NIH’s ‘vast, deep, and intentional’ efforts to obfuscate transparency should concern everyone

NIH’s ‘vast, deep, and intentional’ efforts to obfuscate transparency should concern everyone

  • June 3, 2024

Matthew Foldi, Washington Reporter 

What’s a little Freedom of Information Act (FOIA) evasion between friends? For Anthony Fauci’s inner circle, it seemed to be the name of the game, according to a series of recent explosive congressional hearings and revelations.

Doctor and Senior Advisor at National Institute of Allergy and Infectious Diseases David Morens and Fauci’s lesser-known former chief of staff, Greg Folkers, are at the center of the latest controversy. Both corresponded extensively to or about EcoHealth Alliance, a U.S.-based nonprofit that performed gain-of-function research at the Wuhan Institute of Virology, and its infamous president Peter Daszak, who is fresh off an incoming debarment from the Biden administration for both him personally and for the organization he helms. 

What seems to have prompted a flurry of letters from the Select Subcommittee on the Coronavirus Pandemic last week, to the directors of the NIH and the National Archives and Records Administration (NARA), was in part Morens’s e-mail traffic about what he called the NIH’s “foia lady,” who taught him “how to make emails disappear after i am FOIA’d but before the search starts, so i think we are all safe. Plus i deleted most of those earlier emails after sending them to gmail.”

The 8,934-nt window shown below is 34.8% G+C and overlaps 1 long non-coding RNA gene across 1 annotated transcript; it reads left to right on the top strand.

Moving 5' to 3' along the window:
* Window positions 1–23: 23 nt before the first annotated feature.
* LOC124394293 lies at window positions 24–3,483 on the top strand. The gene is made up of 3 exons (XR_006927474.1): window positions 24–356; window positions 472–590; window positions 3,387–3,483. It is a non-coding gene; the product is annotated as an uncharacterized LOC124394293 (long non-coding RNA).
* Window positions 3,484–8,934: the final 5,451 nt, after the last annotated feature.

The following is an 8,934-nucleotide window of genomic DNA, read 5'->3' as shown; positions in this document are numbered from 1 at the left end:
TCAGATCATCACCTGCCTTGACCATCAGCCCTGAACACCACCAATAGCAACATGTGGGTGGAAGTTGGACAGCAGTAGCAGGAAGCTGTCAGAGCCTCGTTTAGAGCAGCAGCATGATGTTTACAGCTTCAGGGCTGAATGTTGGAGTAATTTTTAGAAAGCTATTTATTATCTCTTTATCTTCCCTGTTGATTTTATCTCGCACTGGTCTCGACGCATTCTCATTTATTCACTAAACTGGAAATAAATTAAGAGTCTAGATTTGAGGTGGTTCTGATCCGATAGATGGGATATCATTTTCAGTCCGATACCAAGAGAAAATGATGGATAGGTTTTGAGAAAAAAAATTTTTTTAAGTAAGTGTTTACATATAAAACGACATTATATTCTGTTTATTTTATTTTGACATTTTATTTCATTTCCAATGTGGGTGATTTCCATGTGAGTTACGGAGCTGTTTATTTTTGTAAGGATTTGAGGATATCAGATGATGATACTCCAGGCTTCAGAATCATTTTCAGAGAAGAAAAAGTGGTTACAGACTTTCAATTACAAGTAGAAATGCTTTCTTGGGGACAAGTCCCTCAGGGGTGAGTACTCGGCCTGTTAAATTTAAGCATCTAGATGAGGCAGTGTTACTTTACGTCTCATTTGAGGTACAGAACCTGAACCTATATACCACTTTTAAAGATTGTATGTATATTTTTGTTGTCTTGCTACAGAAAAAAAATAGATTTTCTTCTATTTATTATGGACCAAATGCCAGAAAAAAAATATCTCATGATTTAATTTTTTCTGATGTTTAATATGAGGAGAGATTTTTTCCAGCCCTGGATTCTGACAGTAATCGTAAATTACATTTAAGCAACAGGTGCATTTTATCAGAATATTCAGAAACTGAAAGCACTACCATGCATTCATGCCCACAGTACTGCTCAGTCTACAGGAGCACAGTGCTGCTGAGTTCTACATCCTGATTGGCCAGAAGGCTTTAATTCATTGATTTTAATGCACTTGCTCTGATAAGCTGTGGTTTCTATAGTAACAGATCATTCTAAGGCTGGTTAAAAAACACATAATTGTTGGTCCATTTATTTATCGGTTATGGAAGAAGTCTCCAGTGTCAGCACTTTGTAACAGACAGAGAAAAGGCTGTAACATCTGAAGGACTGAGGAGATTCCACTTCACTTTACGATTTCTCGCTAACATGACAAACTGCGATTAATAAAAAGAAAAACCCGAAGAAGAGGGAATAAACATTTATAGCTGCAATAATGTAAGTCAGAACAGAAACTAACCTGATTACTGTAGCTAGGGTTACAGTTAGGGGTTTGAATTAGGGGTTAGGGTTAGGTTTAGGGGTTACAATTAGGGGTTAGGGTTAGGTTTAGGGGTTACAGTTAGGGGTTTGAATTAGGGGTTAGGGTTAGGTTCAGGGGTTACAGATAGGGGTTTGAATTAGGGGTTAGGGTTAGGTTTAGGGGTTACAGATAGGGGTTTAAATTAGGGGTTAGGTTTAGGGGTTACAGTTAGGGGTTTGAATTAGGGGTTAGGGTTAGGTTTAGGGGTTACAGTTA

Unsurprisingly, the Republicans on the COVID Select Committee wrote to NIH’s leadership requesting a briefing on “NIH’s document retention, transparency, FOIA, and personal e-mail policies.” The subcommittee noted that “previously uncovered evidence that Dr. Morens began using a Proton Mail account after his Gmail was probed by the Select Subcommittee.”

Government watchdogs have taken note of the recent congressional probes. Michael Chamberlain, the executive director of Protect the Public’s Trust, noted that “the irony is not lost on us that the Biden administration is holding up NIH as a model for scientific integrity as it develops principles that will govern future administrations. Yet, the contemptible actions that are being revealed are precisely the types of things that would be protected from oversight if these principles are adopted.”

Americans don’t need tin foil hats to heed Chamberlain’s concern about the “vast, deep, and intentional” corruption and obfuscation dominating the highest ranks of the nation’s so-called public health officials.

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